This is the last article you can read this month
You can read more article this month
You can read more articles this month
Sorry your limit is up for this month
LABOUR has accused the government of “complacency, chaos and confusion” following the leak of a letter about its Brexit border preparations.
The letter from International Trade Secretary Liz Truss to Cabinet Office Minister Michael Gove and Chancellor Rishi Sunak, sent last Wednesday, reveals that many questions remain unanswered, despite there being less than six months to go before the transition period in Britain’s EU withdrawal expires at the end of this year.
It also reveals serious concern among Cabinet ministers at the current lack of preparedness, Labour said.
Shadow cabinet office minister Rachel Reeves called on the government give a statement to the Commons explaining and addressing the concerns exposed by the leaked letter.
She said: “This leaked letter lifts the lid on a growing sense of chaos and confusion between Cabinet ministers at the government’s complacent approach to vital preparations ahead of December 31.
“There is growing alarm from the business communities in Northern Ireland and increasingly in Britain that ministers aren’t being entirely open about the state of preparations.
“These issues will affect countless businesses and jobs and are simply far too important to be left to written correspondence like this.”
Ms Reeves said that the “extraordinary” letter also shows that the industries and people who stand to be affected “if the government gets this badly wrong” deserve answers.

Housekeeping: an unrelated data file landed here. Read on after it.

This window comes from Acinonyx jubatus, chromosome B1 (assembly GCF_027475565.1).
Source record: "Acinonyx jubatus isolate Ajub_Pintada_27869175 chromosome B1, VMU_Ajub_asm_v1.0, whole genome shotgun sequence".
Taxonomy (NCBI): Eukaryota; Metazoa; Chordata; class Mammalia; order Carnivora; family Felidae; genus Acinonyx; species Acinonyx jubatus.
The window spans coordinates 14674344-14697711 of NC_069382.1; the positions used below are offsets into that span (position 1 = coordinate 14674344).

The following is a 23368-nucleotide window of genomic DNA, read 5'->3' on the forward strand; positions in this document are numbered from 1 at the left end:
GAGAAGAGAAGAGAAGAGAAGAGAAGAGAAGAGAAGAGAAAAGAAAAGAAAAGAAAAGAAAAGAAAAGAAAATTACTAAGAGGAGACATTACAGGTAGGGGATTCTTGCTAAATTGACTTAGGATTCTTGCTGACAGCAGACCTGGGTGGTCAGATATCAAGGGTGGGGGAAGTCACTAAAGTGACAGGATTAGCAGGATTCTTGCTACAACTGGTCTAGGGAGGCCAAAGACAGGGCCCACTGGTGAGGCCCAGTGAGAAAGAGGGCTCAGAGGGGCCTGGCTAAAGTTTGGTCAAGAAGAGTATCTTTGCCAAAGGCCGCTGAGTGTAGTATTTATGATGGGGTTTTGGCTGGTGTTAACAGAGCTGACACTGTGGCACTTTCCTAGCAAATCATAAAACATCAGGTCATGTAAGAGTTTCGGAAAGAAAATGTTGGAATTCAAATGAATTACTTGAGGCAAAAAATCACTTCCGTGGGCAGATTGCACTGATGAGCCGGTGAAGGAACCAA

Meanwhile, the government announced that more than £700 million is to be spent on building new infrastructure, hiring staff and developing technology to ensure that Britain’s border systems are fully operational after Brexit.
Mr Gove claimed the major investment would ensure traders and the border industry are able to “manage the changes and seize the opportunities” when the transition period ends.
The £705m package includes £235m for staffing and IT systems and £470m for port and inland infrastructure to ensure compliance with new customs procedures and controls.
New border infrastructure will be built inland where there is no space at ports, while ports will receive an undisclosed one-off support payment to ensure that the right infrastructure is in place.
The funding relates only to the implementation of the British-EU border, but the government is expected to publish specific guidance and measures for Northern Ireland in the coming weeks.
You can’t buy a revolution, but you can help the only daily paper in Britain that’s fighting for one by joining the 501 club.
Just £5 a month gives you the opportunity to win one of 17 prizes, from £25 to the £501 jackpot.
By becoming a 501 Club member you are helping the Morning Star cover its printing, distribution and staff costs — help keep our paper thriving by joining!
You can’t buy a revolution, but you can help the only daily paper in Britain that’s fighting for one by become a member of the People’s Printing Press Society.
The Morning Star is a readers’ co-operative, which means you can become an owner of the paper too by buying shares in the society.
Shares are £1 each — though unlike capitalist firms, each shareholder has an equal say. Money from shares contributes directly to keep our paper thriving.
Some union branches have taken out shares of over £500 and individuals over £100.
You can’t buy a revolution, but you can help the only daily paper in Britain that’s fighting for one by donating to the Fighting Fund.
The Morning Star is unique, as a lone socialist voice in a sea of corporate media. We offer a platform for those who would otherwise never be listened to, coverage of stories that would otherwise be buried.
The rich don’t like us, and they don’t advertise with us, so we rely on you, our readers and friends. With a regular donation to our monthly Fighting Fund, we can continue to thumb our noses at the fat cats and tell truth to power.
Donate today and make a regular contribution.